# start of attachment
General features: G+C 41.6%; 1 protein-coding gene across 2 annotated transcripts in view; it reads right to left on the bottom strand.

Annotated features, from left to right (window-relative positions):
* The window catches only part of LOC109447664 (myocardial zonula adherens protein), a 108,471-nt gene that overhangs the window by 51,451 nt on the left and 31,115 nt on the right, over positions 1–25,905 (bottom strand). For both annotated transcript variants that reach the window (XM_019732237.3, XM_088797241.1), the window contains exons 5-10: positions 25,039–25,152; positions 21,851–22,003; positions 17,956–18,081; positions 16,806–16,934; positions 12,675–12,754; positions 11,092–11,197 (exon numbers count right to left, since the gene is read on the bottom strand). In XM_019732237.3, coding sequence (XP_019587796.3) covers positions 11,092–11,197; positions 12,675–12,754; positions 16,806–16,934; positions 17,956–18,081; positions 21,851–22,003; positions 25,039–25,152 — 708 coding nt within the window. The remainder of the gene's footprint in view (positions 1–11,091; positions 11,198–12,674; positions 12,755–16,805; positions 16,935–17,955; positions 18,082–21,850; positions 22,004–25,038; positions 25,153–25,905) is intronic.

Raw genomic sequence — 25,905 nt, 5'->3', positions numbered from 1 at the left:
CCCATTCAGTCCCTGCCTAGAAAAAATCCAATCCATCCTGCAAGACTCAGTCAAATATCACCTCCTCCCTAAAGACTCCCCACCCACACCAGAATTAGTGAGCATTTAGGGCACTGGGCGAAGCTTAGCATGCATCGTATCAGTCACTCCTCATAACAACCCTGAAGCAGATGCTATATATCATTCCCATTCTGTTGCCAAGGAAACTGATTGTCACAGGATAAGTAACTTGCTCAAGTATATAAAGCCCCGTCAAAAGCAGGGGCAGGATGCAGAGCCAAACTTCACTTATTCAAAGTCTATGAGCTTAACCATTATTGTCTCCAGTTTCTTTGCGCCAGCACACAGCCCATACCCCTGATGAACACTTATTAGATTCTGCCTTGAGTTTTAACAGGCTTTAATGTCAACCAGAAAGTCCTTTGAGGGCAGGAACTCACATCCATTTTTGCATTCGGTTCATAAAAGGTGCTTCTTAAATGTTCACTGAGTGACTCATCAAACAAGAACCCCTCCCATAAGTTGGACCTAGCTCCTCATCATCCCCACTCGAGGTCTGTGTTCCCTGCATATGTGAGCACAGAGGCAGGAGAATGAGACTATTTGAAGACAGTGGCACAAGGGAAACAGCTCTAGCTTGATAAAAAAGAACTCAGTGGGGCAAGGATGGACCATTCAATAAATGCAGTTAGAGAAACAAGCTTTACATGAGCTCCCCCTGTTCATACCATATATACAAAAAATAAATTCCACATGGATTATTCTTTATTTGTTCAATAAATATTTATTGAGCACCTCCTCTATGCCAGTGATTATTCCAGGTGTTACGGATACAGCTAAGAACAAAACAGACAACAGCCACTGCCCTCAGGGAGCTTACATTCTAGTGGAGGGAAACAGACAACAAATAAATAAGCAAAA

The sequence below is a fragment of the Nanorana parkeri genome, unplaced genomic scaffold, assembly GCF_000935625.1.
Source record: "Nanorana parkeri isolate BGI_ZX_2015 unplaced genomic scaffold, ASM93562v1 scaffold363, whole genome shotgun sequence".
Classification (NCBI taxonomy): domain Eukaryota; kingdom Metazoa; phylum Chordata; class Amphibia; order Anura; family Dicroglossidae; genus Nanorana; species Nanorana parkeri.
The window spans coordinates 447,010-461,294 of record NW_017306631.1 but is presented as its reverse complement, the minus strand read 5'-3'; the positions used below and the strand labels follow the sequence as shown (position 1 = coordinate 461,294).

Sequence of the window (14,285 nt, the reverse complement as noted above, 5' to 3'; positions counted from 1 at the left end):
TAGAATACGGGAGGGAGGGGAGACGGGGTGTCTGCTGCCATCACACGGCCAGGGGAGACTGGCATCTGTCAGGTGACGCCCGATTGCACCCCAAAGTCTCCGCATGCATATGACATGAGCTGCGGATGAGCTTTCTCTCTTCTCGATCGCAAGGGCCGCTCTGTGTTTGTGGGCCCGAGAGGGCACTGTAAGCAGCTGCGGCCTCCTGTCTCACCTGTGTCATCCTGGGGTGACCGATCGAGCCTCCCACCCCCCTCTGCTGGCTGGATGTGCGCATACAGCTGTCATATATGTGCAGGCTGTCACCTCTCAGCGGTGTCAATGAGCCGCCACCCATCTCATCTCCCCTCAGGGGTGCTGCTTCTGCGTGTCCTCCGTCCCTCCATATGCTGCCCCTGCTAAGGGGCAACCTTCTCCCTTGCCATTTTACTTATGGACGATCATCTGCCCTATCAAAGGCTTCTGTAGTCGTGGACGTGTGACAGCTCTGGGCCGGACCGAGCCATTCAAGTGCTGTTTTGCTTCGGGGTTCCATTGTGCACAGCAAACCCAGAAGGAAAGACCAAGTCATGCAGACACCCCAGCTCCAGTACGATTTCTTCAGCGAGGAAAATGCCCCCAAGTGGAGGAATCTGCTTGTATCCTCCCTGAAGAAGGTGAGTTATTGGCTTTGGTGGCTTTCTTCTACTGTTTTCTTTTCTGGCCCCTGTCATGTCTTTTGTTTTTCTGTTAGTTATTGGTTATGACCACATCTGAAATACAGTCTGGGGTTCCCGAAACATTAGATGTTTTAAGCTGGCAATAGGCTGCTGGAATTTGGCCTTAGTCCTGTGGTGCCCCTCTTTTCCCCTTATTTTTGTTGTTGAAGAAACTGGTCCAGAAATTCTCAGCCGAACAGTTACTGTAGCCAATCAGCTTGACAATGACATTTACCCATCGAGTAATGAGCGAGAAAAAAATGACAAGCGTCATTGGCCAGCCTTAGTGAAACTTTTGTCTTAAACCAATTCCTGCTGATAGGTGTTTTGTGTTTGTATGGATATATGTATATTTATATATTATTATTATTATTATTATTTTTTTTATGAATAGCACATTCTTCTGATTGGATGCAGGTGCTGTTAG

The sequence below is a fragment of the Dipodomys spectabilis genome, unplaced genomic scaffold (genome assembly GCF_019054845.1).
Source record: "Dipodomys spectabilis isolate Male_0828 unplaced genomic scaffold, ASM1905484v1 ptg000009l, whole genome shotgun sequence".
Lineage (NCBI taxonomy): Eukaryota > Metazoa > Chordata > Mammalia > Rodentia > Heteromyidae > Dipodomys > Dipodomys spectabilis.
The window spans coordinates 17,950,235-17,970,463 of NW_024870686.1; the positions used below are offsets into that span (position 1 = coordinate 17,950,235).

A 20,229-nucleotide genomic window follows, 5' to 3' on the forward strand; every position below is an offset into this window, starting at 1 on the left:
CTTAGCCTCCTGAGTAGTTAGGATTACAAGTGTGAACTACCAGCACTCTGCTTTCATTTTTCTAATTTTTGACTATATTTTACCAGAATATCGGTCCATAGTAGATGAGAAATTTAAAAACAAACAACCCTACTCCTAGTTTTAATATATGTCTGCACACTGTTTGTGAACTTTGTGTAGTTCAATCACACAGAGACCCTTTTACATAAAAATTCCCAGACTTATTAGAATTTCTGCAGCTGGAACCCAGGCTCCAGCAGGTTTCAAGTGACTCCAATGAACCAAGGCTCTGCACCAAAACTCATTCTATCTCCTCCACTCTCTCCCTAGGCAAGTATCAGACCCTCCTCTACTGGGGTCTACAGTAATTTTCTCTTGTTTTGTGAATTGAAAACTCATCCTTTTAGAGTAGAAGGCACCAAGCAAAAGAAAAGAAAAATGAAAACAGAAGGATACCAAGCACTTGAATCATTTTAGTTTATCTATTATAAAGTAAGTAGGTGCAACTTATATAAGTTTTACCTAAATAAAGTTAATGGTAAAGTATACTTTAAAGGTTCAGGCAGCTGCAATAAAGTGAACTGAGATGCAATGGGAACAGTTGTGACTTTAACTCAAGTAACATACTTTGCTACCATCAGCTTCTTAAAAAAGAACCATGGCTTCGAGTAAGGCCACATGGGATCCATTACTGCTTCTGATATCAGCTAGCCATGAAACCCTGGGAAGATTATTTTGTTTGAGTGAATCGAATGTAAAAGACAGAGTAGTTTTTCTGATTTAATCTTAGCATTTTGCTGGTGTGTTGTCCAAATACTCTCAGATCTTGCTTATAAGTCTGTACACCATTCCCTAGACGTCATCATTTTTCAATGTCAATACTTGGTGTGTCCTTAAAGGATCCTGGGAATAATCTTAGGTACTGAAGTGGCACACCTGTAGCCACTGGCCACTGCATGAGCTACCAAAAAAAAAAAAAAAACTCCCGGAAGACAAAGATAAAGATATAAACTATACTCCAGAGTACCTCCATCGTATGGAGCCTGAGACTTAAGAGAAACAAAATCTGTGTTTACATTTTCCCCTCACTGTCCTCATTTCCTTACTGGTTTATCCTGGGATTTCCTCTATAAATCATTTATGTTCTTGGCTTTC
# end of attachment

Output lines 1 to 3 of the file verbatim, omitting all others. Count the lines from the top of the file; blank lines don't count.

General features: G+C 41.6%; 1 protein-coding gene across 2 annotated transcripts in view; it reads right to left on the bottom strand.

Annotated features, from left to right (window-relative positions):
* The window catches only part of LOC109447664 (myocardial zonula adherens protein), a 108,471-nt gene that overhangs the window by 51,451 nt on the left and 31,115 nt on the right, over positions 1–25,905 (bottom strand). For both annotated transcript variants that reach the window (XM_019732237.3, XM_088797241.1), the window contains exons 5-10: positions 25,039–25,152; positions 21,851–22,003; positions 17,956–18,081; positions 16,806–16,934; positions 12,675–12,754; positions 11,092–11,197 (exon numbers count right to left, since the gene is read on the bottom strand). In XM_019732237.3, coding sequence (XP_019587796.3) covers positions 11,092–11,197; positions 12,675–12,754; positions 16,806–16,934; positions 17,956–18,081; positions 21,851–22,003; positions 25,039–25,152 — 708 coding nt within the window. The remainder of the gene's footprint in view (positions 1–11,091; positions 11,198–12,674; positions 12,755–16,805; positions 16,935–17,955; positions 18,082–21,850; positions 22,004–25,038; positions 25,153–25,905) is intronic.